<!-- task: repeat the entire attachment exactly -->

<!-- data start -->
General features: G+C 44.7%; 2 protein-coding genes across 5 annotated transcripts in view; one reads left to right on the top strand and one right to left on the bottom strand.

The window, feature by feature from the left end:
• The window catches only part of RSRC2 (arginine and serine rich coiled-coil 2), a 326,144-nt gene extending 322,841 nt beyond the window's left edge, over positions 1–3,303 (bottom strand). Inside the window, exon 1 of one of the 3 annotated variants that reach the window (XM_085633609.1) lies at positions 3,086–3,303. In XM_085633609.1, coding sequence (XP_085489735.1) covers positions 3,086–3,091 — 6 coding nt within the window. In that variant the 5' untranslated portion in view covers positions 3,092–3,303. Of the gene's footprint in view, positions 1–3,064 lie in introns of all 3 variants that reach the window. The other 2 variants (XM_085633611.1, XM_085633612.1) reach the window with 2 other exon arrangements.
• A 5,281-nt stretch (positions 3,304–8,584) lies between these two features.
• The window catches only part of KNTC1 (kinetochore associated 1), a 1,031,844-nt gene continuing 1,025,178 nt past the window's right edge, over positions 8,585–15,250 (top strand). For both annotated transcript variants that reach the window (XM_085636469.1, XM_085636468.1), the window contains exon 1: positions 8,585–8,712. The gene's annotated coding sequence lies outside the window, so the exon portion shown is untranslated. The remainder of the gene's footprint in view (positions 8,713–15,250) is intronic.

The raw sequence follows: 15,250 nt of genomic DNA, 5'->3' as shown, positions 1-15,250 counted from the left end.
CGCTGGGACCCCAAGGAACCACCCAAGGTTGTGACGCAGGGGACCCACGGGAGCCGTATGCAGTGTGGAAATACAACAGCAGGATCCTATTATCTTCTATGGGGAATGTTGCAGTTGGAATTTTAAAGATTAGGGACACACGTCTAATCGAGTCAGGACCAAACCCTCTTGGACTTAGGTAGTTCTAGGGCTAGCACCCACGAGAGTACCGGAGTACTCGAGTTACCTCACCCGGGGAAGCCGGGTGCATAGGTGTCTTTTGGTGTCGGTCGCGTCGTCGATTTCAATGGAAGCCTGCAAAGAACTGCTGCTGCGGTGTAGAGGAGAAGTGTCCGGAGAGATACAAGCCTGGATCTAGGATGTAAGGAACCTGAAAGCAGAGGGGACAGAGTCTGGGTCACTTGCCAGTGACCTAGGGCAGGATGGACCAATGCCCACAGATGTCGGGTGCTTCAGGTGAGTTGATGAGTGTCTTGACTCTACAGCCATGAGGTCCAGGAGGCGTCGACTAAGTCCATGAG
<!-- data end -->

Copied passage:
General features: G+C 44.7%; 2 protein-coding genes across 5 annotated transcripts in view; one reads left to right on the top strand and one right to left on the bottom strand.

The window, feature by feature from the left end:
• The window catches only part of RSRC2 (arginine and serine rich coiled-coil 2), a 326,144-nt gene extending 322,841 nt beyond the window's left edge, over positions 1–3,303 (bottom strand). Inside the window, exon 1 of one of the 3 annotated variants that reach the window (XM_085633609.1) lies at positions 3,086–3,303. In XM_085633609.1, coding sequence (XP_085489735.1) covers positions 3,086–3,091 — 6 coding nt within the window. In that variant the 5' untranslated portion in view covers positions 3,092–3,303. Of the gene's footprint in view, positions 1–3,064 lie in introns of all 3 variants that reach the window. The other 2 variants (XM_085633611.1, XM_085633612.1) reach the window with 2 other exon arrangements.
• A 5,281-nt stretch (positions 3,304–8,584) lies between these two features.
• The window catches only part of KNTC1 (kinetochore associated 1), a 1,031,844-nt gene continuing 1,025,178 nt past the window's right edge, over positions 8,585–15,250 (top strand). For both annotated transcript variants that reach the window (XM_085636469.1, XM_085636468.1), the window contains exon 1: positions 8,585–8,712. The gene's annotated coding sequence lies outside the window, so the exon portion shown is untranslated. The remainder of the gene's footprint in view (positions 8,713–15,250) is intronic.

The raw sequence follows: 15,250 nt of genomic DNA, 5'->3' as shown, positions 1-15,250 counted from the left end.
CGCTGGGACCCCAAGGAACCACCCAAGGTTGTGACGCAGGGGACCCACGGGAGCCGTATGCAGTGTGGAAATACAACAGCAGGATCCTATTATCTTCTATGGGGAATGTTGCAGTTGGAATTTTAAAGATTAGGGACACACGTCTAATCGAGTCAGGACCAAACCCTCTTGGACTTAGGTAGTTCTAGGGCTAGCACCCACGAGAGTACCGGAGTACTCGAGTTACCTCACCCGGGGAAGCCGGGTGCATAGGTGTCTTTTGGTGTCGGTCGCGTCGTCGATTTCAATGGAAGCCTGCAAAGAACTGCTGCTGCGGTGTAGAGGAGAAGTGTCCGGAGAGATACAAGCCTGGATCTAGGATGTAAGGAACCTGAAAGCAGAGGGGACAGAGTCTGGGTCACTTGCCAGTGACCTAGGGCAGGATGGACCAATGCCCACAGATGTCGGGTGCTTCAGGTGAGTTGATGAGTGTCTTGACTCTACAGCCATGAGGTCCAGGAGGCGTCGACTAAGTCCATGAG